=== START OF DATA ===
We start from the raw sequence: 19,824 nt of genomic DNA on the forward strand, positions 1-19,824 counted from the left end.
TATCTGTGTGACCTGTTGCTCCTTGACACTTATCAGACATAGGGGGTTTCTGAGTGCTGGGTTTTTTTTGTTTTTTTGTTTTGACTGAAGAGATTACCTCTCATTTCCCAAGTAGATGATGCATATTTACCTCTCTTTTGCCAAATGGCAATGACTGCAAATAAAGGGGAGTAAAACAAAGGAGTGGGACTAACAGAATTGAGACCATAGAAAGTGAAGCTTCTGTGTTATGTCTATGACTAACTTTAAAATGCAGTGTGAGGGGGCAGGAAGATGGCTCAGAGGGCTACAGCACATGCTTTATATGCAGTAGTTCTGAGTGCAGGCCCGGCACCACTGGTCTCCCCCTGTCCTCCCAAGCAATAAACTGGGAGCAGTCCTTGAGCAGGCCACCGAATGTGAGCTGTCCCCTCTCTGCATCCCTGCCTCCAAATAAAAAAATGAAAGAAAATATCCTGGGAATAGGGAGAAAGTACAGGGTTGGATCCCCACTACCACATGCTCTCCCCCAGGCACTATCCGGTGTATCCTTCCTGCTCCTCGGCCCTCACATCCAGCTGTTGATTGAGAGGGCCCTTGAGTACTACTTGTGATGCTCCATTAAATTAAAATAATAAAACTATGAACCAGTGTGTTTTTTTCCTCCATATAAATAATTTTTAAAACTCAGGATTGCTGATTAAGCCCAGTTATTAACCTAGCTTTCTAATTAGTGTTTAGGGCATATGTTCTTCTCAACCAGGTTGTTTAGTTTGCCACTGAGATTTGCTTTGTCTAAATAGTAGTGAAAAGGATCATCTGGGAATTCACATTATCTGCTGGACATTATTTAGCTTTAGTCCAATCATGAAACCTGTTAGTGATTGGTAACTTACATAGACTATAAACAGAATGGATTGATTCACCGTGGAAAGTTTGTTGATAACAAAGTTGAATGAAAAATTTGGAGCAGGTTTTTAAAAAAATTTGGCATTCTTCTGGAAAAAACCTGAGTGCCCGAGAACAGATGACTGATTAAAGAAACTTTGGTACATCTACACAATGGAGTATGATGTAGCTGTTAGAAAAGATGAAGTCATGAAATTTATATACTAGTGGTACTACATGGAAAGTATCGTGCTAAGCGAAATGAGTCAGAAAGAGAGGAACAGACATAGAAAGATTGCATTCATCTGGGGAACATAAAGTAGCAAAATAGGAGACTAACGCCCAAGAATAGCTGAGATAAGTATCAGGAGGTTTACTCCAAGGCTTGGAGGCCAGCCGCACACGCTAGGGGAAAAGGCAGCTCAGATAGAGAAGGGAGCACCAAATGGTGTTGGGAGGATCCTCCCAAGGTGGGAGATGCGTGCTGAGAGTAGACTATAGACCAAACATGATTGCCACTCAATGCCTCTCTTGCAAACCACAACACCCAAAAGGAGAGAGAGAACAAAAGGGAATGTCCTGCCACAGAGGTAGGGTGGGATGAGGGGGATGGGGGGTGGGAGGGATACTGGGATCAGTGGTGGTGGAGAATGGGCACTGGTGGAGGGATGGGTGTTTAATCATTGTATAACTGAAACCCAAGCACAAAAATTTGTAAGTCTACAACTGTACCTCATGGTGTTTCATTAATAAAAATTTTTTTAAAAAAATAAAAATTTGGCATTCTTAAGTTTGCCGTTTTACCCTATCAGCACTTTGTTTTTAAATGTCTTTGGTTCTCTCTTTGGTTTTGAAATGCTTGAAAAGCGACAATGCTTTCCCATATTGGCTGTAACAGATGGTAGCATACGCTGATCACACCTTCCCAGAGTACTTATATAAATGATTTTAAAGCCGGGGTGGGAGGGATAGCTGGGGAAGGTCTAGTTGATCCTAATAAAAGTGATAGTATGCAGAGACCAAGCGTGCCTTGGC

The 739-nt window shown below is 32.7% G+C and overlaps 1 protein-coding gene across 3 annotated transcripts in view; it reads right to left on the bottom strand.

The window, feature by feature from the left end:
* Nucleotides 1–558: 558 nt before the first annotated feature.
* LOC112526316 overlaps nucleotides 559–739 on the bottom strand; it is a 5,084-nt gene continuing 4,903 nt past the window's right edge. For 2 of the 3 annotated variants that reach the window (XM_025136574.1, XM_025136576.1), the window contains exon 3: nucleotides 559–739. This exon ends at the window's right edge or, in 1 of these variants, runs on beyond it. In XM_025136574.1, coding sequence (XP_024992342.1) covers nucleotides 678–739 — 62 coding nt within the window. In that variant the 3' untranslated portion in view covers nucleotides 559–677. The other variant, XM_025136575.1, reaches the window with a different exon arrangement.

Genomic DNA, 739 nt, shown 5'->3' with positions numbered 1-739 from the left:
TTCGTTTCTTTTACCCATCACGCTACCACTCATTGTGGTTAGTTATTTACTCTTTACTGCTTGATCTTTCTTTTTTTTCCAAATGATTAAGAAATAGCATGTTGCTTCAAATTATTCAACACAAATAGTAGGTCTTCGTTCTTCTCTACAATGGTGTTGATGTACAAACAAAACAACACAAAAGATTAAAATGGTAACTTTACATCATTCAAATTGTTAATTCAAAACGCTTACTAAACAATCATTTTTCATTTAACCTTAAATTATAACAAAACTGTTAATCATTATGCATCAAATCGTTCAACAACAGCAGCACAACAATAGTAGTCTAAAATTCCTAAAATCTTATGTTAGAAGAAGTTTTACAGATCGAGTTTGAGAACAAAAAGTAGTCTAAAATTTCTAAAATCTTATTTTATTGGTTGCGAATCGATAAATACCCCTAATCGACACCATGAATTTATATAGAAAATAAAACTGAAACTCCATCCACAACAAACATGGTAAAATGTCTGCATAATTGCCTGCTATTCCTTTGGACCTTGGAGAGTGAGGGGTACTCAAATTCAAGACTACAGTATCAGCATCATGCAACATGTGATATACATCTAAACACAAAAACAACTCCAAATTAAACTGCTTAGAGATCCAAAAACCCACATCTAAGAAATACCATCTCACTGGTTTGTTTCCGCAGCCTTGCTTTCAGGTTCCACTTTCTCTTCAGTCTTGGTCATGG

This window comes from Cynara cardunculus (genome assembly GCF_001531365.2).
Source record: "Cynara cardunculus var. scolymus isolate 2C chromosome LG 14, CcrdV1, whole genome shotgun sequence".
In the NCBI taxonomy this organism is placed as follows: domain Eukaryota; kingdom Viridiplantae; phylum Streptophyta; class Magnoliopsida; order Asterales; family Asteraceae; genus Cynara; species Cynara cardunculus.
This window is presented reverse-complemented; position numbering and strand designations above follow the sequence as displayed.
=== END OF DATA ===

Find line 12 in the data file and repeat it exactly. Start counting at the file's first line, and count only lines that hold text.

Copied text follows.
This window is presented reverse-complemented; position numbering and strand designations above follow the sequence as displayed.